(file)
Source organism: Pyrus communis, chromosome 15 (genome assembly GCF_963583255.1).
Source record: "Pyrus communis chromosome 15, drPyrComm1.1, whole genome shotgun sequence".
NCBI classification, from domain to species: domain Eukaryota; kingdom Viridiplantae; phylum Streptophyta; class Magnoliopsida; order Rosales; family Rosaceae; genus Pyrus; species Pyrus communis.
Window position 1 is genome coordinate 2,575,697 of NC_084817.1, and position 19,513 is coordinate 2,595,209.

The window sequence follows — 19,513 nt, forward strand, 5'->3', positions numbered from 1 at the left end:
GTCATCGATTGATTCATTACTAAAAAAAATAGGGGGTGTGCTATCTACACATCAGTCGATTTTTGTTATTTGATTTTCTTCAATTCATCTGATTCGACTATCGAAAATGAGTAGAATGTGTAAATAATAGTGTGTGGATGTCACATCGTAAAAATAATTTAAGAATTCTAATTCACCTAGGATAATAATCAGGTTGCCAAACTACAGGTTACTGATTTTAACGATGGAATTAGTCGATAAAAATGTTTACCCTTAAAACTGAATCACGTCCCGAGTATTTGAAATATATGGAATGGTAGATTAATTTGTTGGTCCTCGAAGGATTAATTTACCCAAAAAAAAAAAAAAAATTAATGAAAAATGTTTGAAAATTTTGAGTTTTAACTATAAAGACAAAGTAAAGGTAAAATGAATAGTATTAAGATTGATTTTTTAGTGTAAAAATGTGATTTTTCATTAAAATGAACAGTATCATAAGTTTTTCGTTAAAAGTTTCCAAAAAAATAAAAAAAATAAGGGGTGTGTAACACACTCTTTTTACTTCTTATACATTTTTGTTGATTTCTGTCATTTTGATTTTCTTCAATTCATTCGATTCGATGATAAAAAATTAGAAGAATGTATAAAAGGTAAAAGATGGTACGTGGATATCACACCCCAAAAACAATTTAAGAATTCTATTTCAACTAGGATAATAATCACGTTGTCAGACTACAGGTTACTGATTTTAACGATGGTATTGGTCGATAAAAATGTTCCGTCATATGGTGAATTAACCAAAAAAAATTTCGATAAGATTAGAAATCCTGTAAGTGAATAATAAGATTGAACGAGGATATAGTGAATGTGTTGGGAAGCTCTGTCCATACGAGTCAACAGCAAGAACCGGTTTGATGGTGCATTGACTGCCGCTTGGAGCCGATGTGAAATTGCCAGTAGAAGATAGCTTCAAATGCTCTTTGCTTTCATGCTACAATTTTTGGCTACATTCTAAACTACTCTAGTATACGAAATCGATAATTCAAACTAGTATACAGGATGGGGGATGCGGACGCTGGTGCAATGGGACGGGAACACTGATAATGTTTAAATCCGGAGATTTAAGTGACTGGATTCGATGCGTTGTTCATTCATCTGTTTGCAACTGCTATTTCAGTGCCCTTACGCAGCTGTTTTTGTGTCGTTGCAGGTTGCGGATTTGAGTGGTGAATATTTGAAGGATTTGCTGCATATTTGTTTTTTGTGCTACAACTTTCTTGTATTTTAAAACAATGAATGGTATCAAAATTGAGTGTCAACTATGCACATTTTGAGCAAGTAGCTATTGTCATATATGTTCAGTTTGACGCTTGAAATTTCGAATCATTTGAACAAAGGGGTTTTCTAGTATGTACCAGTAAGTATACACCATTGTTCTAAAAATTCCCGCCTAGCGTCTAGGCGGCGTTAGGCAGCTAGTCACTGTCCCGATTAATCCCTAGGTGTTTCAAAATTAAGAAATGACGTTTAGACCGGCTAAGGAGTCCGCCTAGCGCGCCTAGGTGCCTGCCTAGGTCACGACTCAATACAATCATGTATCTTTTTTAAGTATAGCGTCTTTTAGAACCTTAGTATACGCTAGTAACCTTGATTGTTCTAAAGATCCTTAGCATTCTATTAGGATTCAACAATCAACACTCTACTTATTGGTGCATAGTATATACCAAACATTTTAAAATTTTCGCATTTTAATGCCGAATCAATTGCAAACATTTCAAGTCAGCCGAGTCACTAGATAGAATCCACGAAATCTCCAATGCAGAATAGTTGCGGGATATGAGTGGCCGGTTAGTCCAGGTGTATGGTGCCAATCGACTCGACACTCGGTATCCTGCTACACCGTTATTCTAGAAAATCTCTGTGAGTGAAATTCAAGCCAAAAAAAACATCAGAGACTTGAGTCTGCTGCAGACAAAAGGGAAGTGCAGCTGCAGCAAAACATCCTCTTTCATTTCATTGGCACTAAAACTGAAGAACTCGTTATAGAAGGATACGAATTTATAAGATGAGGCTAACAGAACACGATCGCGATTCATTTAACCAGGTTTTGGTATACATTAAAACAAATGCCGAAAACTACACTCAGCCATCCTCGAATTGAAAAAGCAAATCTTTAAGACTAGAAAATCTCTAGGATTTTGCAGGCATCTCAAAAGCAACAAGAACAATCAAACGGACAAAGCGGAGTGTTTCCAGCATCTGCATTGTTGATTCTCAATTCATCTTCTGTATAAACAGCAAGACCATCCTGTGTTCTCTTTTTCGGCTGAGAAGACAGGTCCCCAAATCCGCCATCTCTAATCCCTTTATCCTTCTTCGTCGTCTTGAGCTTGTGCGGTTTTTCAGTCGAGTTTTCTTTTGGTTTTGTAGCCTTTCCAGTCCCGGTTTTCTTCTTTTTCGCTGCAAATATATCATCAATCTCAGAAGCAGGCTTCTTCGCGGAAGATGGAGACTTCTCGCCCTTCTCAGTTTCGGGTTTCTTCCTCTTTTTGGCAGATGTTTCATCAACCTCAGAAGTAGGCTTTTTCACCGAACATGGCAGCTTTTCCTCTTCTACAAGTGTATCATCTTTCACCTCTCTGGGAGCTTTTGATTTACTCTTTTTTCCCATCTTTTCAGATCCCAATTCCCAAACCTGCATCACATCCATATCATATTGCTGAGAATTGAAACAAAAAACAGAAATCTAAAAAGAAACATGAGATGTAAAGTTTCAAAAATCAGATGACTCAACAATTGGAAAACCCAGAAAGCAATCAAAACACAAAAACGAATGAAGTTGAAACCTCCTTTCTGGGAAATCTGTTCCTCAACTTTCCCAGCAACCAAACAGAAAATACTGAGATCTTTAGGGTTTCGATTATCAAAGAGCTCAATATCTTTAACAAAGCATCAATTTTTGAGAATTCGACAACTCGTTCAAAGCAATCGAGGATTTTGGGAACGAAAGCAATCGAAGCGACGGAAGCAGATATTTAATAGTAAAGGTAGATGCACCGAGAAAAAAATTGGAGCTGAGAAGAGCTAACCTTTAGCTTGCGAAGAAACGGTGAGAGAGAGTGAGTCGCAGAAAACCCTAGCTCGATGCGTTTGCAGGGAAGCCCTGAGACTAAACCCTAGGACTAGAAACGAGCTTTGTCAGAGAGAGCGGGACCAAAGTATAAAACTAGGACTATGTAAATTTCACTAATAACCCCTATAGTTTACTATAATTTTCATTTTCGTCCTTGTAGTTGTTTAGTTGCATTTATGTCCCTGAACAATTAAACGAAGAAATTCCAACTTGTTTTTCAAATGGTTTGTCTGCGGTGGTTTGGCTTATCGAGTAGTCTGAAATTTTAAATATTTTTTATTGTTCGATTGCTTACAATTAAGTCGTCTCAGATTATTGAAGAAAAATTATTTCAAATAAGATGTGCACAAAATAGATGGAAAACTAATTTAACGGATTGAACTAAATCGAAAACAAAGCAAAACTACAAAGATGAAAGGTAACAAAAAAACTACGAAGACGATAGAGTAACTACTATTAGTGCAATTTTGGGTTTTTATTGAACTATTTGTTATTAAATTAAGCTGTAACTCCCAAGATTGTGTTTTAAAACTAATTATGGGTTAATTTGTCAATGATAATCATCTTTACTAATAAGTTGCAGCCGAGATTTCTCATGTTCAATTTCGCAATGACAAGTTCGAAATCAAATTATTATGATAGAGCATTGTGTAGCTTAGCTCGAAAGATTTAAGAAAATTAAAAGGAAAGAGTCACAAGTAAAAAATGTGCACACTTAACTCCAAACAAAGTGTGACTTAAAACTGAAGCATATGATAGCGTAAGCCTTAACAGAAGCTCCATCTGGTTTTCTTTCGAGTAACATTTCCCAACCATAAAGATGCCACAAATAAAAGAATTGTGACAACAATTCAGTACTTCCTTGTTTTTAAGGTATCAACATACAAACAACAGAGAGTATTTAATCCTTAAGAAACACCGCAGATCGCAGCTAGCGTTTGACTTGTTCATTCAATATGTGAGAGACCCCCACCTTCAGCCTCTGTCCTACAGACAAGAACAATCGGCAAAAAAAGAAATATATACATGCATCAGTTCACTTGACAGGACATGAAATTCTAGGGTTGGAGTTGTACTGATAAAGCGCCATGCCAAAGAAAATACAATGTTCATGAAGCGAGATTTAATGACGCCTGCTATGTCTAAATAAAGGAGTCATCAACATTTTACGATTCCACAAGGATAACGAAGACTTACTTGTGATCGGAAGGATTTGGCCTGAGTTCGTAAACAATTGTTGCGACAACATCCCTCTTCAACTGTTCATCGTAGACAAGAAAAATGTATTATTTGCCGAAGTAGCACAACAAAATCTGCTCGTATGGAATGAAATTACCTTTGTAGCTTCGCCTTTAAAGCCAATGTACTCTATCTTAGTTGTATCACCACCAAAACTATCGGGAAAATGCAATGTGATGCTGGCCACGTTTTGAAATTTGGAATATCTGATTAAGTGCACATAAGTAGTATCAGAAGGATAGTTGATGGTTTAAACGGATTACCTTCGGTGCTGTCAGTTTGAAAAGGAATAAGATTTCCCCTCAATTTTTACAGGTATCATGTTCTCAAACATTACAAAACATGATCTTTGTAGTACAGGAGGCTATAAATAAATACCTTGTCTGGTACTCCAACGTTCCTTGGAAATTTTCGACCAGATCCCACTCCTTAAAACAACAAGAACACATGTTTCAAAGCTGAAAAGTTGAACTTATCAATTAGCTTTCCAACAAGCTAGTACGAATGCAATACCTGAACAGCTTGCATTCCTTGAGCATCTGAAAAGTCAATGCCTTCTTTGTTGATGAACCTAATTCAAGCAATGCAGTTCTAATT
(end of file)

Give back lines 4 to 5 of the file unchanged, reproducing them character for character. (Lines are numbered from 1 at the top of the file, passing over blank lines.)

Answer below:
Window position 1 is genome coordinate 2,575,697 of NC_084817.1, and position 19,513 is coordinate 2,595,209.

The window sequence follows — 19,513 nt, forward strand, 5'->3', positions numbered from 1 at the left end: